The scene shifts to a cave in Wales, where Belarius, a banished Lord, is out hunting with his adopted sons. These are, in fact, Cymbeline's lost sons, Guiderius and Arviragus, though they are going under the names of Polydore and Cadwal.
Belarius contrasts the pride and vanity of the court with the poorer but "nobler" (line 22) life they have had to adopt. The humble beetle, he says, lives safer than the grand eagle. At the court, people are reliant on others for approval and live in debt to their tailors. Guiderius points out that while Belarius has the luxury of comparing the two lifestyles, he and his brother do not, since they have never been away from this place. To them, the cave is merely a "cell of ignorance" (line 33) and a prison. Arviragus adds that unlike Belarius, they will have no tales to tell when they grow as old as him: they have seen nothing, and are like foxes or wolves, concerned only with hunting their next meal. The only courage they need is to "chase what flies" (line 42), a cowardly sort of valor.
Belarius tells them that there is nothing to be desired in the life of the court, where a climb to the peak of favor will be followed by a fall into disgrace, and where the fear of falling is as bad as the fact. Honorable acts are often punished, and what is worse, you must bow ("court'sey") in thanks for such treatment. He himself was once loved by Cymbeline, but overnight, he lost favor after being slandered by two false villains. They told Cymbeline he was collaborating with the Romans, and he was banished.
He promises his adopted sons that the first to hit a deer shall be lord of the feast and that the others will serve him. And, he says, he will fear no poison, which is an occupational hazard at court.
After the boys leave, Belarius muses how difficult it is to hide "the sparks of Nature" (line 79) inherent in the sons of a king. This is in spite of the fact that they have not been told of their royal birth (believing that they are Belarius's sons), and that Cymbeline is unaware that they are alive. When Belarius tells Guiderius, heir to Cymbeline, of his warlike feats, the boy acts out his words and "The princely blood flows in his cheek" (line 93).
Belarius, who goes under the name of Morgan, says that Cymbeline banished him unjustly. In revenge, he stole the royal children in order to deprive the king of his heirs, just as he had been deprived of his lands. But now, "the game is up," by which he probably means that the pretence cannot be kept up any longer.
Belarius contrasts the low door of his cave, where his exiled family must bow their heads as if to worship the heavens, with the high gates of monarchs, where giants can strut through, keeping their turbans on. He is symbolically making the point that the court is a place of pride, whereas they have learned humility. But paradoxically, their life is nobler than a court life, which is marked by dependence, debt and vanity.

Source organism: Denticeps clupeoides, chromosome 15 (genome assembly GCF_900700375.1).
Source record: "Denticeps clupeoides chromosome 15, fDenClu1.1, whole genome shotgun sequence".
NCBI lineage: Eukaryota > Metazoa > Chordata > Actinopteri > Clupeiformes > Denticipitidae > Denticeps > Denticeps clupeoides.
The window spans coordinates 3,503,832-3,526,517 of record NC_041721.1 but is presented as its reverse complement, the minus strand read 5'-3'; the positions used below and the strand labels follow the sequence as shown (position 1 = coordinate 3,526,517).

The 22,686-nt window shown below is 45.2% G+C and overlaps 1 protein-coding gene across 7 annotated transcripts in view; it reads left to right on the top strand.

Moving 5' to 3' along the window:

However, this scene offers a twist on the conventional view of country life offered by Romance plays. It may be more innocent and less corrupt than court life, but to Guiderius and Arviragus, it is as limiting as a prison and as bestial as the existence of a wolf or a fox.
In comparing himself and his brother to baby birds who have never flown the nest (lines 26-7), Guiderius continues the imagery of birds that permeates the play. Posthumus is represented as an eagle in Act 1, scene 2; and Iachimo, in Act 1, scene 7, calls Imogen "alone th' Arabian bird," a reference to the legendary Phoenix. The Phoenix is said to have risen from its own ashes, out of the fire which burned at the top of the sacred Persea Tree at Heliopolis. It was a symbol of the rising sun and of the dead Sun-god, Osiris, from whom it sprang, and to whom it was sacred. The image foreshadows Imogen's later 'rebirth' from her seeming death.
Belarius's story of how he fell from favor as a result of slanders echoes Imogen's fall from Posthumus's favor as a result of Iachimo's lies, as well as Posthumus's fall from Cymbeline's favor after he married Imogen.
The scene illustrates the belief, prevalent in Shakespeare's time, that royal blood cannot be hidden, but will show itself through an inherent nobility of thought and action. Though the roof of his cave is low, the boys' thoughts "do hit / The roofs of palaces" (line 83), and they enter into Belarius's war stories in "princely" fashion (line 93).
Cymbeline: Novel Summary: Act 3 Scene 3